I’m not old enough to have been around when Coke was founded — in fact, no one reading this article is. However, I still get the sensation that I’ve been around the brand for more than 100 years, maybe in a past life. Coca-Cola is so ingrained in our culture that we must have seen its logo, grasped its can, and spoken its name enough times to be more familiar with the soda than any other product on Earth. The resulting feeling is dizzying when we try to break it down: Where did it come from? How did it get here, and why is Coke so “classic”? What’s caused it to transcend from a beverage company into an international symbol of consumerism?
As the Most Recognized Brand in the World, Coke Passes 50 Million Facebook Fans
To this day, the brand has become the absolute standard of carbonated beverages with competitors like Pepsi, RC and Shasta waiting in the wings. Coca-Cola is not only the biggest selling and most recognizable soda — it’s the best known brand in the world. Of course, it is no stranger to social media. In early September, Mashable reported that Coca-Cola was the first retail brand to pass the 50 million fan mark on Facebook — reaching Lady Gaga and Rihanna status. The brand’s classic aesthetic is used everywhere from small-town diners to Olympic billboards. Cono Fusco of Logo Mojo explains that “the Coke bottle is among the most recognizable icons in the world, a design that has come to symbolize the youthful exuberance of America.” We all know by now that Coke’s distinct flavor is comprised of a mixture of ingredients kept a “trade secret.” But, what are the special advertising ingredients that give Coke its brand marketing power? The answer lies in the power of heritage branding.
Many corporations like Apple and Toyota take pride in their images and use their aesthetics to elevate the companies’ identities. In the modern corporation, new employees are required to learn about the company’s history to better understand the brand. Large corporations usually implement some kind of learning management system to keep team members well-informed of the company’s history, current infrastructure and current growth. Coke does something unique by using heritage branding to evoke feelings of nostalgia. With its unchanged logo, image and taste, Coke is an example of a tried-and-true brand that stood the test of time.
From a Pharmacy in Atlanta to “Global Coolness”
Born on May 8, 1886, the beverage was originally a syrup formulated by Dr. John Pemberton, a pharmacist out of Atlanta. He combined the formula with carbonated water to create a French wine coca, a non-alcoholic version of European Coca Wine. You may have heard your parents or grandparents talking about how Coke was originally promoted as a health drink. People used to think carbonated water was good for you. The resulting concoction was sold for 5 cents a glass. It’s not difficult to imagine a young start-up company in today’s market stumbling upon a carbonated health drink. In fact, the historical continuum is quite obvious. But how did Coke carry on to become such a gargantuan beverage brand and what makes it so “classic”?
The breaking point may have been when Coke’s board elected Roberto Goizueta, one of Pemberton’s successors, to become chairman and chief executive. Goizueta, along with partner Robert Woodruff, built the brand into a legacy. “We were global when global wasn’t cool,” Goizueta has said. His business bravado resonates the same way that the young punk-rock trio The Ramones did. “We were punk before punk was cool,” the band would say in their smug New York City accents.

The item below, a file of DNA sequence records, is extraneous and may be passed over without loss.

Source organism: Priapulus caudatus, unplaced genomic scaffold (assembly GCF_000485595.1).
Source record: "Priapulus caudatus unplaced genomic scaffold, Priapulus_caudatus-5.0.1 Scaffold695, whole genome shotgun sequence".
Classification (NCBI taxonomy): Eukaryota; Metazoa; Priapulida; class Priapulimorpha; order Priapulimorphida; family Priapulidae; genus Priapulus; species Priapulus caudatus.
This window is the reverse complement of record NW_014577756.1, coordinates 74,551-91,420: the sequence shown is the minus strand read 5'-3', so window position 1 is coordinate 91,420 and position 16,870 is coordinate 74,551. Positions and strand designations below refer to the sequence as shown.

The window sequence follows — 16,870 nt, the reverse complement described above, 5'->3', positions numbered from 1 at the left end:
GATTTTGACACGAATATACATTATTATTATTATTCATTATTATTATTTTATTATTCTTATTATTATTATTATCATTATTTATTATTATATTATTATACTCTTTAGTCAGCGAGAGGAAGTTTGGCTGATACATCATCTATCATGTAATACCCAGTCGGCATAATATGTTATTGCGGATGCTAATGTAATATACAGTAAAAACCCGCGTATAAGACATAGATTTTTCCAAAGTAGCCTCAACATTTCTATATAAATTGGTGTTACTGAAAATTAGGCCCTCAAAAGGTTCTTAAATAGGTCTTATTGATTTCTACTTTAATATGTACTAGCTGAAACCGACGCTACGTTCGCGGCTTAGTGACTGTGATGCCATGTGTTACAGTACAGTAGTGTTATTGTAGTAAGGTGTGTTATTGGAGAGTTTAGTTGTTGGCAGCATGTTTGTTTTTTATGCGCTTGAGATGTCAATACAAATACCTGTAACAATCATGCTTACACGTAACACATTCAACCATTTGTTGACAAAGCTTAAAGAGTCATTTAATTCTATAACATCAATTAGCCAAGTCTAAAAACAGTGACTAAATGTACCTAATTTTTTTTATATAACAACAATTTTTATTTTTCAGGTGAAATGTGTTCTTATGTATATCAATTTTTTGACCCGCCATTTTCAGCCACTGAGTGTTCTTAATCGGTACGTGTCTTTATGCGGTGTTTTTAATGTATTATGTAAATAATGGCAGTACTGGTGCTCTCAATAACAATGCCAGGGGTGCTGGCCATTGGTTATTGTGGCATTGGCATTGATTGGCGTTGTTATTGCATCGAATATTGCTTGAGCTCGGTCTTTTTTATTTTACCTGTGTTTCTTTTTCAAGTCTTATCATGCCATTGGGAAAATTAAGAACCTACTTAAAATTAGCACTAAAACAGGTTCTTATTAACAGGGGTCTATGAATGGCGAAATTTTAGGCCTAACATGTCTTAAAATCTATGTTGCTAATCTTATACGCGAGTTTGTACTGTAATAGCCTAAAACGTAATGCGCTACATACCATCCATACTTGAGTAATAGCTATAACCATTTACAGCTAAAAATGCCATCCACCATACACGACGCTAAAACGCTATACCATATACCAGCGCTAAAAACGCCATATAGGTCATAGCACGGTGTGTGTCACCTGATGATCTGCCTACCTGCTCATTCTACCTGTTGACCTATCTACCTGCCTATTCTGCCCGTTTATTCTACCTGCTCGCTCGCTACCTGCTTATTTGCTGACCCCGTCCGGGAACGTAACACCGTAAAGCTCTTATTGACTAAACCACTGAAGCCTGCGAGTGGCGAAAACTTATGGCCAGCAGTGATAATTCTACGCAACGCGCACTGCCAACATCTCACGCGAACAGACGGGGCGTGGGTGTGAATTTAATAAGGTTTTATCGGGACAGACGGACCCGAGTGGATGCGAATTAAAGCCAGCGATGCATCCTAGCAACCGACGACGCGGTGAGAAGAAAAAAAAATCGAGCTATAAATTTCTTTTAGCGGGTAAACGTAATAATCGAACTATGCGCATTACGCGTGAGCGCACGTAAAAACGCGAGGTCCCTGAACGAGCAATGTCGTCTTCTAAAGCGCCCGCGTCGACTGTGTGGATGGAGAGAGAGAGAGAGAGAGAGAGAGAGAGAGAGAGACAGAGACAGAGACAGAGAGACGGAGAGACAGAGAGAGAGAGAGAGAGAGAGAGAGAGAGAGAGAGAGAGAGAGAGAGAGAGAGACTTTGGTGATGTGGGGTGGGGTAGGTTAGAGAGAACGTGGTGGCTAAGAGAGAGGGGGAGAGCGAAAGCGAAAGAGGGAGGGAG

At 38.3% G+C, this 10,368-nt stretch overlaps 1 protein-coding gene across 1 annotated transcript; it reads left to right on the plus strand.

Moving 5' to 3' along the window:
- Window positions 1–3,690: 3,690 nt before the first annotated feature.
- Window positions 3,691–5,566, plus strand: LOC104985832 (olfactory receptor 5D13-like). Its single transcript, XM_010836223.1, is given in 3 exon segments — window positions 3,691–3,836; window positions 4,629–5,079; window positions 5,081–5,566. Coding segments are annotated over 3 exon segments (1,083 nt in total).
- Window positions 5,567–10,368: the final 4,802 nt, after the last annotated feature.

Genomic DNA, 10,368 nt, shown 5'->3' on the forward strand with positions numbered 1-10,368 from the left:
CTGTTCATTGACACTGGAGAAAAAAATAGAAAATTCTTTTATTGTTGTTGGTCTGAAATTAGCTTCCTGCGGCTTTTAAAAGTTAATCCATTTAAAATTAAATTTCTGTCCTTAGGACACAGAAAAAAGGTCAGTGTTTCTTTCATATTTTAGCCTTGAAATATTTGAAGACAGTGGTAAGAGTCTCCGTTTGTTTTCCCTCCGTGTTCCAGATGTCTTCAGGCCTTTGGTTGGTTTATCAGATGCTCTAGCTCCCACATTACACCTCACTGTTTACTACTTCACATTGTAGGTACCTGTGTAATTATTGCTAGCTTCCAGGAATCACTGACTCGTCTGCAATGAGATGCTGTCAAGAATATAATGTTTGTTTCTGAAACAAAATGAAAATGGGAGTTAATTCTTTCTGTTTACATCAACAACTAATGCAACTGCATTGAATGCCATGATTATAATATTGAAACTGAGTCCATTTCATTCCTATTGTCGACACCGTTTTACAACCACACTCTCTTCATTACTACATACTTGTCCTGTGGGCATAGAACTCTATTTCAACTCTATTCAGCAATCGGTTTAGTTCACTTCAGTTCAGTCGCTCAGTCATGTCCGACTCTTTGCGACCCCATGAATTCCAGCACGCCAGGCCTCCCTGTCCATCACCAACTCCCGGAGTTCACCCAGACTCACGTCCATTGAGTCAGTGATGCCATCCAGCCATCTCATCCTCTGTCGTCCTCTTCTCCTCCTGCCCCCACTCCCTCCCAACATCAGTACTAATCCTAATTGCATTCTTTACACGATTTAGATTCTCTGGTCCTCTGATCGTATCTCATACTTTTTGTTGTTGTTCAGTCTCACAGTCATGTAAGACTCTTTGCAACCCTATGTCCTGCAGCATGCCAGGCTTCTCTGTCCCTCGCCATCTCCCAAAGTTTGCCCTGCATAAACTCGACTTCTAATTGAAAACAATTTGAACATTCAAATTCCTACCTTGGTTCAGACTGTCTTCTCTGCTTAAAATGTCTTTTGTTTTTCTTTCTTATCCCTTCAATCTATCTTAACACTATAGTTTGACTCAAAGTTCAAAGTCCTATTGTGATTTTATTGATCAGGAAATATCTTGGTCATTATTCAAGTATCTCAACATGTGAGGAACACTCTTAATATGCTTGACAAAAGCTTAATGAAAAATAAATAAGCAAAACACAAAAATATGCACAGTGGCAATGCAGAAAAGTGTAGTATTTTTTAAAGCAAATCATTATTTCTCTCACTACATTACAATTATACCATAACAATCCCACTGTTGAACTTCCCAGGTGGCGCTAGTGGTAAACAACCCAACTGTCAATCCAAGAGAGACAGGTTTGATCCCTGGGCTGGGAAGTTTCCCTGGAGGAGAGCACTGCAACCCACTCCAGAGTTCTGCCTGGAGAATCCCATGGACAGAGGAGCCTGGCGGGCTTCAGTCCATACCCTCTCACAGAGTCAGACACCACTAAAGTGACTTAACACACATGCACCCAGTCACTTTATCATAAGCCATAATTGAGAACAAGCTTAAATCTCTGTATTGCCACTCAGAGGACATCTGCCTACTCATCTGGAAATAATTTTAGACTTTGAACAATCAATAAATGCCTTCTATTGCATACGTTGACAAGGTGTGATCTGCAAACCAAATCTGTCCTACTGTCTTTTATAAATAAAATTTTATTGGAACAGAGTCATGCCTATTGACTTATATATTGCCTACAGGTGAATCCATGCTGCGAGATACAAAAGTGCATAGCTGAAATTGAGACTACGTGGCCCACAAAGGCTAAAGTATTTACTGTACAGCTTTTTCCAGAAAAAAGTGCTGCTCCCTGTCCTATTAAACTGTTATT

By doing things out of the norm, standing out from their colleagues, and pushing forward with hard work and determination, Coke reached its goal of expanding its brand into 44 countries by World War II. The Coca-Cola story was not a smooth win. Dealing with threats from competitors and battles with federal authorities banning the sale of coca products, the company had many obstacles. However, between the years of 1923 and 1981, the brand was able to transition from the national beverage of choice to the international beverage.
Capitalizing on Sweet Bubbly Nostalgia
Suite101 explains that a heritage brand works by using the concept of a past time to sell a product. Using retro fonts, graphic styling from the ’60s and ’70s, and distinct colors and tones to sell certain products, heritage marketing captures an era far from its current age. Typically, this is done in an imaginary, magical sense, as many brands have been around for a short while. There are exceptions, such as Levi jeans, which has used the same logo forever. However, Coke is so effective in its heritage marketing, that it creates a feeling you’ve been around since its birth and through its rise to the top in the early and mid-1900s. In fact, Coke’s nostalgic vibe is potent to the extent that we can’t even recognize what era it comes from: 1950s? 1920s? late 1800s?
Because Coca-Cola is such an American flagship brand, and we’re so influenced by the product itself, it’s hard to wrap our finger around the concept’s origins. While we can’t identify the why and the where, the important part is knowing the feeling we get when we see the image: extreme familiarity, comfort, happiness, relief and even national pride. With no pun intended, Coke is the ultimate drug — hypnotizing, stimulating and seductive on both the marketing and product fronts.
Like McDonald’s golden arches or Steve Job’s bitten Apple, The Coca-Cola aesthetic is an unflinching iron-clad brand that’s not leaving any time soon. Its identity is synonymous with America. The Coke bottle, a sort of Statue Of Liberty, is a towering symbol of sweet, bubbly goodness, understood by all people around the globe. It represents all that is refreshing, American, consumerism and, for better or worse, what it is to be human.
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